Posts about journalism

The orthodoxy of the article, part II

Frédéric Filoux willfully misrepresents me so that he may uphold the orthodoxy of the article. He will be disappointed to learn that we agree more than he wishes. Here is what I am really saying about the article.

First, far from denigrating the article, I want to elevate it. When I say the article is a luxury, I argue that using ever-more-precious resources to create an article should be taken seriously and before writing and editing a story we must assure that it will add value. Do most articles do that today? No. Go through your paper in the morning and tell me how much real value is added and how much ink is spilled to tell you what you already know (whether that is facts you learned through Twitter, the web, TV, radio, et al or background that is reheated more often than a stale slice in a bad New York pizzeria).

How many articles are rewritten from others’ work just so a paper and a reporter can have a byline? How many predict the obvious (every story about an upcoming storm, holiday, press conference, or horse race election)? How often do you see a local TV story with any real reporting and value instead of just someone standing where the news happened 12 hours ago telling you what you and he both read online already? Too many articles passing themselves off as professional journalism are crap and I say we can’t afford to do that anymore. I say we should treat articles with veneration as a luxury.

Second, I am also promoting rather than devaluing background when I say it is best linked to. The background paragraphs in an ongoing story generally do one of two things: they bore and waste the time of people who have followed the story or they underinform the people who have not been following the story. Background graphs were a necessity of print but online we can improve background immensely, investing the effort in truly valuable and long-lasting content assets that give richer and more helpful background on a story. I’ve worked with smart folks at news companies imagining how we could provide multiple paths through background: here’s the path to take if you’re coming to the story as a virgin; here’s a track to take if you’ve missed a week; here’s a track from one perspective; here’s one from another. If someone else did a great job explaining the story or elements of it, we should link to them. Filoux calls that oursourcing. I call that linking. We do that nowadays. This is why I’m eagerly watching Jay Rosen’s project in creating explainers, which is an even richer form of background.

Third, in this entire discussion of the article, I am valuing reporting higher than repetitive retyping. As our resources become ever-scarcer, I say that we must devote more of them to reporting than to articles that add little: asking the questions that haven’t been asked and answered, finding people who can add information and perspective, fact-checking.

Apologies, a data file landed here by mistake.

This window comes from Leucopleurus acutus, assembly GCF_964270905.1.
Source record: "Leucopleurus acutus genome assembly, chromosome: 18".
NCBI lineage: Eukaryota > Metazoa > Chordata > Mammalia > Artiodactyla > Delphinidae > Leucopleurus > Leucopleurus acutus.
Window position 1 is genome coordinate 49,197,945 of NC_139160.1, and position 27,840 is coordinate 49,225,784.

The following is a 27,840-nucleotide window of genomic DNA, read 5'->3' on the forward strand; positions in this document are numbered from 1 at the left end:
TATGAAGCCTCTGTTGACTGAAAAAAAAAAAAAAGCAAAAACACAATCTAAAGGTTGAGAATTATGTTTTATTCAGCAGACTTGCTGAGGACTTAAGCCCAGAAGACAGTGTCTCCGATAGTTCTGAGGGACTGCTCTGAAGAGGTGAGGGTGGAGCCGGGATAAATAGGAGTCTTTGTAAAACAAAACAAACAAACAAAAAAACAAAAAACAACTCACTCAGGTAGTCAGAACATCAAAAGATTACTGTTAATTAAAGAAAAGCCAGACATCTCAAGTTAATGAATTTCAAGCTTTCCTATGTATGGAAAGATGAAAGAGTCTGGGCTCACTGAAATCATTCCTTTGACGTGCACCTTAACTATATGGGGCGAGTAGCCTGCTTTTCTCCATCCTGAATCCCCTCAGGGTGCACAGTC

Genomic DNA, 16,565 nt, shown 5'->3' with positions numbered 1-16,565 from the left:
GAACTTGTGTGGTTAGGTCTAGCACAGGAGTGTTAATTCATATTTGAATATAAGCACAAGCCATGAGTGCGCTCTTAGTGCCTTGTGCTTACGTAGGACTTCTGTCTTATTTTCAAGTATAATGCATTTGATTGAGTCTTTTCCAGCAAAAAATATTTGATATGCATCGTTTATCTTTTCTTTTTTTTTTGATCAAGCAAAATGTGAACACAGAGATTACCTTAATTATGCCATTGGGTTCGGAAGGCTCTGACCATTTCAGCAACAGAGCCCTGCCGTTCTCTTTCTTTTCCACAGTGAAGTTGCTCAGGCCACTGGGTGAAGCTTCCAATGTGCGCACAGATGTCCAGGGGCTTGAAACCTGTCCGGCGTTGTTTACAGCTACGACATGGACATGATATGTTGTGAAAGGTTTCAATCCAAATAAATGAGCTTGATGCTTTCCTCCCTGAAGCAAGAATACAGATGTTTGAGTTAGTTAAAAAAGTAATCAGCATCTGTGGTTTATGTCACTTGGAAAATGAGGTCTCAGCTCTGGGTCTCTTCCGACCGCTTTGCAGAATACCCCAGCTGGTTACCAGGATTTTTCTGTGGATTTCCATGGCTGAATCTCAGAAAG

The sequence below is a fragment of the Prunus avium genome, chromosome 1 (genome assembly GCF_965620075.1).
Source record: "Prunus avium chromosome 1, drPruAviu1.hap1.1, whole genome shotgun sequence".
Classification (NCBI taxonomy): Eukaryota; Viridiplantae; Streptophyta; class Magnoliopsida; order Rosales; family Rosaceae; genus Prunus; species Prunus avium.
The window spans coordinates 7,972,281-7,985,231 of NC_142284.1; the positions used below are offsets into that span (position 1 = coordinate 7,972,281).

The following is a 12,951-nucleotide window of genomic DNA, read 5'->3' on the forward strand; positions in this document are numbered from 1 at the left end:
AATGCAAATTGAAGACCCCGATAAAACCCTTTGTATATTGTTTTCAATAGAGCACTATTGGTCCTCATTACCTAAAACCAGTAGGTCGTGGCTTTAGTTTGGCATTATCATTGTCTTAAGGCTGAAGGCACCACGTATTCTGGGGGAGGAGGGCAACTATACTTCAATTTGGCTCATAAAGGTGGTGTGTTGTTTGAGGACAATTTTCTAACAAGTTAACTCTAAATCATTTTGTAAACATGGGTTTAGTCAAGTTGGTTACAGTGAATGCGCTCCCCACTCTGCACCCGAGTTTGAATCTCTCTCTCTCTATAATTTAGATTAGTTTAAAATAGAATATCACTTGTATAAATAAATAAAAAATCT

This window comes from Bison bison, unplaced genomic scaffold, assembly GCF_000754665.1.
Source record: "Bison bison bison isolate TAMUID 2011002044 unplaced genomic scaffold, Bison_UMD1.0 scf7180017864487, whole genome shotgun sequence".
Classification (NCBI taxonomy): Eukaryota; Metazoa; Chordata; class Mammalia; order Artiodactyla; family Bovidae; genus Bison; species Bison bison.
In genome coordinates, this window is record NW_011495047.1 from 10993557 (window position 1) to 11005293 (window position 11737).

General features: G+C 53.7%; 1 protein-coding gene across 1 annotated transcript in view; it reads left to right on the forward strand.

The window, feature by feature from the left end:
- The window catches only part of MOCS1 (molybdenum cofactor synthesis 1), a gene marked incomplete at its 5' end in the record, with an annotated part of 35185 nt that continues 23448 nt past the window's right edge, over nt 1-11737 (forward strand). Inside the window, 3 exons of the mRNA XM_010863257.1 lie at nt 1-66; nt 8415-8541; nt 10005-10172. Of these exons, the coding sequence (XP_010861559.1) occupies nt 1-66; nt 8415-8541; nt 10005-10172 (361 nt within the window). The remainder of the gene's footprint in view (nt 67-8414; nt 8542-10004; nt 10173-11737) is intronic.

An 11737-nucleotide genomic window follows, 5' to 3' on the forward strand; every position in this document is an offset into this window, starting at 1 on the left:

But I have angered the gods, first Mathew Ingram, now Filoux, who also misquotes me when he says I say that: “Tweeting and retweeting events as they unfold is a far more superior way of reporting than painstakingly gathering the facts and going through a tedious writing and editing process.” I say no such thing and dare him to show me where he thinks I say that with a direct quote. That sentence could stand a little painstaking editing itself. I do say that while an event is underway, tweeting is an amazing new tool to hear directly from witnesses, to question them, to debunk rumors, to manage collaborative reporting (that’s what Andy Carvin does in the Arab Spring). It is part of the reporting process. It contributes to articles later in the process (that’s what Brian Stelter was asking his desk to do when he covered a tornado).

The point is that there are many new ways to accomplish journalistic goals to cover news and gather and share information: Twitter, blogs, data, visualization, multimedia…. Jonathan Glick wrote a much more constructive answer to the question I raised about articles, saying that now that they are freed from the drudgery of reporting infobits of news — the things we have already been told sooner and by other means — then the article can concentrate on adding true value: context, explanation, education, commentary, further reporting, fact-checking….

That is the sense in which I say that the article is or often should be a byproduct of the news process. Once the public is informed of the facts through faster means, once we put digital first and print last (© John Paton), then we also no longer need to build the infrastructure and process of news around writing articles. We have to break out of that expensive, inefficient, archaic stricture. We can instead architect news around helping communities organize their information and themselves (that is my definition of journalism) and we have new ways to do that, including new ways to report news and write articles.